There's a difference between being confident and blind. Let's face it, in today's world of rapid change, there is a possibility that you are partially wrong or even completely wrong. Maybe you are not wrong, but just opening yourself to that possibility is going to make you a more effective leader because it will open your mind to new ideas or new thinking.

No Exceptions

As a young man, Abraham Lincoln worked as a clerk at a general store. One day, he realized a customer had overpaid by a few pennies. Lincoln set out to find her, walking several miles to return the pennies to the customer. The story got around and soon Lincoln earned the nickname “Honest Abe.” Later, his unimpeachable honesty and integrity were key factors in helping President Lincoln lead the United States through the most traumatic period in its history, when the very survival of the nation was at stake. With the exception of George Washington, Lincoln is the most admired and respected president of the United States for what he was able to accomplish, but at the heart of his accomplishments was the same integrity that pushed a young Lincoln to return a few pennies to that customer.

There should be no exceptions to honesty and fairness. For Abraham Lincoln, the fact that the customer overpaid by just a few pennies made no difference — the fact is that she was owed money and it didn't matter how much. If you are willing to compromise on the small situations, the ones that “don't matter that much,” then it becomes very easy to compromise on the big circumstances. Integrity is a state of mind and is not situational.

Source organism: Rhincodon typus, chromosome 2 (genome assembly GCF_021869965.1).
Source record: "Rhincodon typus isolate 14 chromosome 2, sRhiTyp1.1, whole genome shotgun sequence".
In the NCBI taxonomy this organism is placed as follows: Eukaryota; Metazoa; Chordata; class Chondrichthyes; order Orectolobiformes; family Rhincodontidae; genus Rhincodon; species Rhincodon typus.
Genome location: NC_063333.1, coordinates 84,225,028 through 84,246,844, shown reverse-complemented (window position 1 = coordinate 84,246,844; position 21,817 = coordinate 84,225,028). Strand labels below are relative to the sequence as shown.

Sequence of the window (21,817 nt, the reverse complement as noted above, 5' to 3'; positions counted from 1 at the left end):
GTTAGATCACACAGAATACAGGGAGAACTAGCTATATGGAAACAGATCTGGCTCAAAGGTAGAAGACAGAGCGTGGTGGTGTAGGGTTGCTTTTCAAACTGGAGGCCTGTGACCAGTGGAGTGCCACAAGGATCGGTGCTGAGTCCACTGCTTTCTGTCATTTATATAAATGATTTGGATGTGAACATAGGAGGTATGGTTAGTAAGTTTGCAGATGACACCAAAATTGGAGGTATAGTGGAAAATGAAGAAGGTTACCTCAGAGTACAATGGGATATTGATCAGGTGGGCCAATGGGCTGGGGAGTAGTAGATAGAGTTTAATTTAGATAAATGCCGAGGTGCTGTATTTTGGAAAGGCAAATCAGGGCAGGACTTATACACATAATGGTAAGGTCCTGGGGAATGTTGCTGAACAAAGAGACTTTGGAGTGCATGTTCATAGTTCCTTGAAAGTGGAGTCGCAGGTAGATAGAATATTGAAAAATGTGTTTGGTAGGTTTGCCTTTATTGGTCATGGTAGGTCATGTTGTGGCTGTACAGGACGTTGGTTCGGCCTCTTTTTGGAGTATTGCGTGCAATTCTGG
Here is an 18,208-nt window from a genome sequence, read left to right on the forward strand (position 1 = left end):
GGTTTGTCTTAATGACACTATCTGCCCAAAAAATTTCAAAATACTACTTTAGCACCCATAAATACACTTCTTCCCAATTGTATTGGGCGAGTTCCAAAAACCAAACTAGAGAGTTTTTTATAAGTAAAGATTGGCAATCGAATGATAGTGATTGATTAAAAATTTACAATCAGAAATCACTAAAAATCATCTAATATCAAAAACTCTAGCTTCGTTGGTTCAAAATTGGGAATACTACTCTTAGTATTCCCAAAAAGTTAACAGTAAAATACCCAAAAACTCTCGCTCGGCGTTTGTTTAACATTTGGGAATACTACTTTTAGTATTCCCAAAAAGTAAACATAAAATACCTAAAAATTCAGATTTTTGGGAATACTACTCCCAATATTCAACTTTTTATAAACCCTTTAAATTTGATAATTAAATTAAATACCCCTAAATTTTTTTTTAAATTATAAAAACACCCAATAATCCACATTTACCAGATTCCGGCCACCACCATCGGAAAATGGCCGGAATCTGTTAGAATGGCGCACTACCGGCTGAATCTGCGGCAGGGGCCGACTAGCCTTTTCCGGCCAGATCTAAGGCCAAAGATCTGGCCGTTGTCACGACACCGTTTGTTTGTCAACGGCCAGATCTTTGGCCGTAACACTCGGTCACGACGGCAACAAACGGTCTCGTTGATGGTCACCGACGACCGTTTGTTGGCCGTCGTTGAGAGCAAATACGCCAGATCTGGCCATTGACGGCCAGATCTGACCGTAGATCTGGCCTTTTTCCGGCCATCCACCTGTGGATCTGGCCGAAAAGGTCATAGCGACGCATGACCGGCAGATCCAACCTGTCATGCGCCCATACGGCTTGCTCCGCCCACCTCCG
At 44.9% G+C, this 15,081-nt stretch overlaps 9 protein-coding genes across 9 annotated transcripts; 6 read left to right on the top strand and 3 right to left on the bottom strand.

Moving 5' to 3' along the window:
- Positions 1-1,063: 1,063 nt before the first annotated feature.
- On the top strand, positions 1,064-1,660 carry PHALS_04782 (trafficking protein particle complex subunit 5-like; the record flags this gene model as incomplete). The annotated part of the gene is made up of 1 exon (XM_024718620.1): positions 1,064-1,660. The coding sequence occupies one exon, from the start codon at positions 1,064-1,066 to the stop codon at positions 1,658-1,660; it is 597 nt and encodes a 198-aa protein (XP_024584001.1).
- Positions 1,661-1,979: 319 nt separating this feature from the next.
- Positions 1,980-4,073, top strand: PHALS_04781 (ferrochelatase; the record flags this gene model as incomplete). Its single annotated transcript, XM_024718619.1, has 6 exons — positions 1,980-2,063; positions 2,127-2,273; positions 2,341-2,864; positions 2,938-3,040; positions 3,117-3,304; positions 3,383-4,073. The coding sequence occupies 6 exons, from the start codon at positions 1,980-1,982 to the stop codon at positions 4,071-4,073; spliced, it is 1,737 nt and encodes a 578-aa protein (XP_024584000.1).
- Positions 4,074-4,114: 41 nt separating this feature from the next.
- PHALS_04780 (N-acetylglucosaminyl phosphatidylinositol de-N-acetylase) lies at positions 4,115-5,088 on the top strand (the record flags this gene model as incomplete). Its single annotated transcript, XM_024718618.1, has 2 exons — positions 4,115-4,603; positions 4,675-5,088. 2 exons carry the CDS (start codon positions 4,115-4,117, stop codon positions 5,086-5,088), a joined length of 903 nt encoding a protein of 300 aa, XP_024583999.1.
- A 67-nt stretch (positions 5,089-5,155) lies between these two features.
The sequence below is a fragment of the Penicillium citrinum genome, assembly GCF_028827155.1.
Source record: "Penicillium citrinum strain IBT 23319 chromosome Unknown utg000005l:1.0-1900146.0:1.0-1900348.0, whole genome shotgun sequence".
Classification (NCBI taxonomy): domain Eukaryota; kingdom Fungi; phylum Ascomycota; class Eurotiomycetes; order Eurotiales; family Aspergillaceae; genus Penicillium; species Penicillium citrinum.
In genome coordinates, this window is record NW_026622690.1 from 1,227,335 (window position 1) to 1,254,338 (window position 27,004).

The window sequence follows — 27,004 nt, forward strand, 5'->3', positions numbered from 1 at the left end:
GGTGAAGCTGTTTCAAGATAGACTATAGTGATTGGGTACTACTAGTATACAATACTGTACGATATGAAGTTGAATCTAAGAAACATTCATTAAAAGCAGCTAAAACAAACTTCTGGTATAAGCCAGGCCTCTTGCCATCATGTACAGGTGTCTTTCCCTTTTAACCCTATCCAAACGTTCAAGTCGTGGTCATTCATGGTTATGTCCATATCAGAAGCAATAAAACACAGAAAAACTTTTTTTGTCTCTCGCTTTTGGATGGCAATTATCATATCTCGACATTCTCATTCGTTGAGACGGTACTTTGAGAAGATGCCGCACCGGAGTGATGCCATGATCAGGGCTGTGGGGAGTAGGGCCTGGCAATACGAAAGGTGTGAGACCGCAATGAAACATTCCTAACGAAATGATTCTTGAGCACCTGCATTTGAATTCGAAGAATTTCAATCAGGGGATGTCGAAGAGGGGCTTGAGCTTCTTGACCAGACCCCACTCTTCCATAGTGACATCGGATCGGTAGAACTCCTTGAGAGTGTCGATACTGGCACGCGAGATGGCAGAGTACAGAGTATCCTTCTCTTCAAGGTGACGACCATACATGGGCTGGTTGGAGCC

Leaders always err on the side of fairness, especially when other people are unfair. As a matter of fact, the true mark of leadership is how fair you can be when other people are treating you unfairly.

Seven Steps to Leadership

Let's finish by looking at seven steps or tenets to becoming a leader:

1. Desire. You must genuinely want the experience and the responsibility of leadership.

2. Decision. Make a decision that you are going to pay the price and practice these tenets of leadership.

3. Determination. All leaders have great determination in the formative parts of their careers, both to become leaders and to stay leaders.

4. Discipline. Self-discipline is key. Your ability to gain self-mastery and self-control will be the critical determinant of how high you rise to the top levels of leadership.

5. Role modeling. Learn from leaders that you admire; think about how you can incorporate their behaviors into your behaviors.

6. Study. Read books on leadership, take courses on leadership, and learn what effective leadership is. Always think about how you can apply what you are studying.

7. Practice, practice, practice. Leadership can be learned. Leadership must be learned. Leadership is the greatest and most pressing need of our civilization. Today as never before, you are needed in the ranks of leadership.

If you practice the ideas and techniques that this book has talked about and you repeat them over and over again, then you will create a clear mental picture of yourself as a leader and you will inevitably become the leader that you dream of being.